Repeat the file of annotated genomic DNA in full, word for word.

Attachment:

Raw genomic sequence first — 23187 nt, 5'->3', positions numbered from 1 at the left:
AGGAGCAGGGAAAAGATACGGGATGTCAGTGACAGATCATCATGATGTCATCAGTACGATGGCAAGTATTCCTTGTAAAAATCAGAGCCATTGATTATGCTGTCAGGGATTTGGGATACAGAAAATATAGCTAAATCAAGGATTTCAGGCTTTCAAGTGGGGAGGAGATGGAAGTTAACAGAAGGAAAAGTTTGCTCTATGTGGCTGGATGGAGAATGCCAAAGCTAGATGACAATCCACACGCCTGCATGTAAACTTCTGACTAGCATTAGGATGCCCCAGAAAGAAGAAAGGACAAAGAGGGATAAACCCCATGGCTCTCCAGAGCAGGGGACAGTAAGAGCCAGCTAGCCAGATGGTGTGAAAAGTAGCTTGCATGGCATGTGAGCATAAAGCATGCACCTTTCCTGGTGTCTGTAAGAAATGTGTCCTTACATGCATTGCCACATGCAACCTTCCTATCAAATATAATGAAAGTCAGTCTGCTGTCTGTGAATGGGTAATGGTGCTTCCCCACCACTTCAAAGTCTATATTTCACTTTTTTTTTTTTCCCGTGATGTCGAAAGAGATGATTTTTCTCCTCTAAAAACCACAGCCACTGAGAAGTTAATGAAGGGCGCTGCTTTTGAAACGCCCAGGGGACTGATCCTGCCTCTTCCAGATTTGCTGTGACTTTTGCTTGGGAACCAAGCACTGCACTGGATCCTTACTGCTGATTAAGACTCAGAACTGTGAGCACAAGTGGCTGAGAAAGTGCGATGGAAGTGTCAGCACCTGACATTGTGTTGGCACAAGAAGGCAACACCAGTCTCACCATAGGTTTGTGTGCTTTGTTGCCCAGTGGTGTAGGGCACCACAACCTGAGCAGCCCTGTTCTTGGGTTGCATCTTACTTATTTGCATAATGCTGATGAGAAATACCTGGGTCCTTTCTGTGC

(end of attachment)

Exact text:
Raw genomic sequence first — 23187 nt, 5'->3', positions numbered from 1 at the left:
AGGAGCAGGGAAAAGATACGGGATGTCAGTGACAGATCATCATGATGTCATCAGTACGATGGCAAGTATTCCTTGTAAAAATCAGAGCCATTGATTATGCTGTCAGGGATTTGGGATACAGAAAATATAGCTAAATCAAGGATTTCAGGCTTTCAAGTGGGGAGGAGATGGAAGTTAACAGAAGGAAAAGTTTGCTCTATGTGGCTGGATGGAGAATGCCAAAGCTAGATGACAATCCACACGCCTGCATGTAAACTTCTGACTAGCATTAGGATGCCCCAGAAAGAAGAAAGGACAAAGAGGGATAAACCCCATGGCTCTCCAGAGCAGGGGACAGTAAGAGCCAGCTAGCCAGATGGTGTGAAAAGTAGCTTGCATGGCATGTGAGCATAAAGCATGCACCTTTCCTGGTGTCTGTAAGAAATGTGTCCTTACATGCATTGCCACATGCAACCTTCCTATCAAATATAATGAAAGTCAGTCTGCTGTCTGTGAATGGGTAATGGTGCTTCCCCACCACTTCAAAGTCTATATTTCACTTTTTTTTTTTTCCCGTGATGTCGAAAGAGATGATTTTTCTCCTCTAAAAACCACAGCCACTGAGAAGTTAATGAAGGGCGCTGCTTTTGAAACGCCCAGGGGACTGATCCTGCCTCTTCCAGATTTGCTGTGACTTTTGCTTGGGAACCAAGCACTGCACTGGATCCTTACTGCTGATTAAGACTCAGAACTGTGAGCACAAGTGGCTGAGAAAGTGCGATGGAAGTGTCAGCACCTGACATTGTGTTGGCACAAGAAGGCAACACCAGTCTCACCATAGGTTTGTGTGCTTTGTTGCCCAGTGGTGTAGGGCACCACAACCTGAGCAGCCCTGTTCTTGGGTTGCATCTTACTTATTTGCATAATGCTGATGAGAAATACCTGGGTCCTTTCTGTGC